It will be a below-average year for miller moths along the Front Range of Colorado, according to Colorado State University entomologist Whitney Cranshaw. Low numbers of caterpillars and the effects of snow cover from heavy winter storms will reduce encounters with the moths as they make their annual migration to the mountains from the plains.
The army cutworm is the most significant moth-nuisance problem observed during spring in eastern Colorado, sometimes invading homes as it makes annual migrations, said Cranshaw, a professor in the Department of Bioagricultural Sciences and Pest Management at Colorado State. Very few moths were produced in 2006 which created the smallest flight in over two decades.
"This year there will be a few more moths than last year, although numbers will still be low by historical measure. However, the moths that are present will be well spread out and not ‘in our face’ during the migration flight," Cranshaw said.
Perhaps the most important factor affecting miller moth problems will be the great increase in native flowering plants this year due to this past winter’s snowfall and rain. Adults of the army cutworm seek out flowering plants in the course of their annual migration from the plains to the mountains.
In spring 2006, there were very few flowering plants due to severe drought. These circumstances concentrated the relatively few miller moths into the relatively few patches of flowering plants – mostly irrigated and landscaped areas around homes.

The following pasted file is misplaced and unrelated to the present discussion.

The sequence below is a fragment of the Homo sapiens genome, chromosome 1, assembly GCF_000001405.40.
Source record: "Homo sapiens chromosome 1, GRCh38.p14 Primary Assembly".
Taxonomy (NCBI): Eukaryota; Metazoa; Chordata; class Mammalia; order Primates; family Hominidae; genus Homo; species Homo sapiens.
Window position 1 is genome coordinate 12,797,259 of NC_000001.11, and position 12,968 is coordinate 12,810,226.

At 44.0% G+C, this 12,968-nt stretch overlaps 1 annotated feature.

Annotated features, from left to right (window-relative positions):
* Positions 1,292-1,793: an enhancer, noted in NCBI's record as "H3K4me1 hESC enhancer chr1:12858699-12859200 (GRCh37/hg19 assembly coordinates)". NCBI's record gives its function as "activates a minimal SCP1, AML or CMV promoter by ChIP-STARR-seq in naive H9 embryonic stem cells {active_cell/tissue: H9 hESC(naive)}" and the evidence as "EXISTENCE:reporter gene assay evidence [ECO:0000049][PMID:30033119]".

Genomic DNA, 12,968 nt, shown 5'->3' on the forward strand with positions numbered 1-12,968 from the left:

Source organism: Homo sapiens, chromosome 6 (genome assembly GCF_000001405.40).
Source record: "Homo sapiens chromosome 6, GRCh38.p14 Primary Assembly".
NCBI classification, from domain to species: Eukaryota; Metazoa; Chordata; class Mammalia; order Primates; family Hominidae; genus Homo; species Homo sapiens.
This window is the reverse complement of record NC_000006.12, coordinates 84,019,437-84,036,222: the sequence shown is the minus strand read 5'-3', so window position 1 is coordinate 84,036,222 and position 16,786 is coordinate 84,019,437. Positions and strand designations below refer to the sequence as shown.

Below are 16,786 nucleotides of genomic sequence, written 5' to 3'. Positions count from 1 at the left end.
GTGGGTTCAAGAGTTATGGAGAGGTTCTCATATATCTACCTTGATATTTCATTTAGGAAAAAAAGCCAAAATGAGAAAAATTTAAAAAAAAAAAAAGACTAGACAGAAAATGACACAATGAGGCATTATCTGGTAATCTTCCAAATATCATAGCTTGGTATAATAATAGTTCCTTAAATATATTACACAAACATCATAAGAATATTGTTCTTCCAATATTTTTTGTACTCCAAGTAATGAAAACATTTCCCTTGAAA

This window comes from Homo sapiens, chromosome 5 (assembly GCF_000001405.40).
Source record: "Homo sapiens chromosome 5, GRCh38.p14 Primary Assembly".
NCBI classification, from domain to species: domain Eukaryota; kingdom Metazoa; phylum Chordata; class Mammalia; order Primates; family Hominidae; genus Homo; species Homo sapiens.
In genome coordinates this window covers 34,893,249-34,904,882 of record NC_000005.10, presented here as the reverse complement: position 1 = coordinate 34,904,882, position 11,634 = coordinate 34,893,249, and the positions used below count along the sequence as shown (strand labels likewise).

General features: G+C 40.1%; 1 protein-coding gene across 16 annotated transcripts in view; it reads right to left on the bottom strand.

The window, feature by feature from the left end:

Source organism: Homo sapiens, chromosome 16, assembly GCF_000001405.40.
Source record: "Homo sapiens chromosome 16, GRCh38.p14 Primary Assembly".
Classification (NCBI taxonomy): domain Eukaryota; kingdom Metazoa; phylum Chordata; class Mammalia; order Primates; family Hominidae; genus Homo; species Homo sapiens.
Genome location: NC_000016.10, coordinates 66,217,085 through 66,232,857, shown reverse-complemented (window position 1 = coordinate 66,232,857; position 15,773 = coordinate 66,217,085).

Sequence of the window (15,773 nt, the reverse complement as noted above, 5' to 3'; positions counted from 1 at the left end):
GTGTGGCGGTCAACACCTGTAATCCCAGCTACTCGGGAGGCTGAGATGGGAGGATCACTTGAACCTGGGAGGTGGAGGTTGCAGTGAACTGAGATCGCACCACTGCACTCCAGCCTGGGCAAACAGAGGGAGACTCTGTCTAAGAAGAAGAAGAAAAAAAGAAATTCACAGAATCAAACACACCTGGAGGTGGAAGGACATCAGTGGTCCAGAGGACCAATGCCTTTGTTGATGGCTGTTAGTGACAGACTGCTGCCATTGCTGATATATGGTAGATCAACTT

"There was a strong ‘oasis effect’ in 2006 where most of the moths along the Front Range spent at least some time near flowering plants in close proximity to humans," Cranshaw said.
In 2007, this situation is very different. Excellent winter snow cover and good rainfall through essentially all of eastern Colorado will promote huge amounts of wild flowering plants that serve as nectar sources for these insects. This will spread out the activities of the migrating moths, causing a smaller percentage to remain around flowering landscaped yards.
Flights of miller moths also will be later than average as well. Due to the snow cover and cooler winter temperatures there was likely little development of the caterpillars during the winter months. Flights have begun as early as late April in some years but large numbers of moths will not likely be seen until after Memorial Day along the Front Range this year.
For more information on the biology and most questions that involve this species in Colorado please refer to the Colorado State Extension Web site at http://www.ext.colostate.edu/Pubs/insect/tips-millers.html.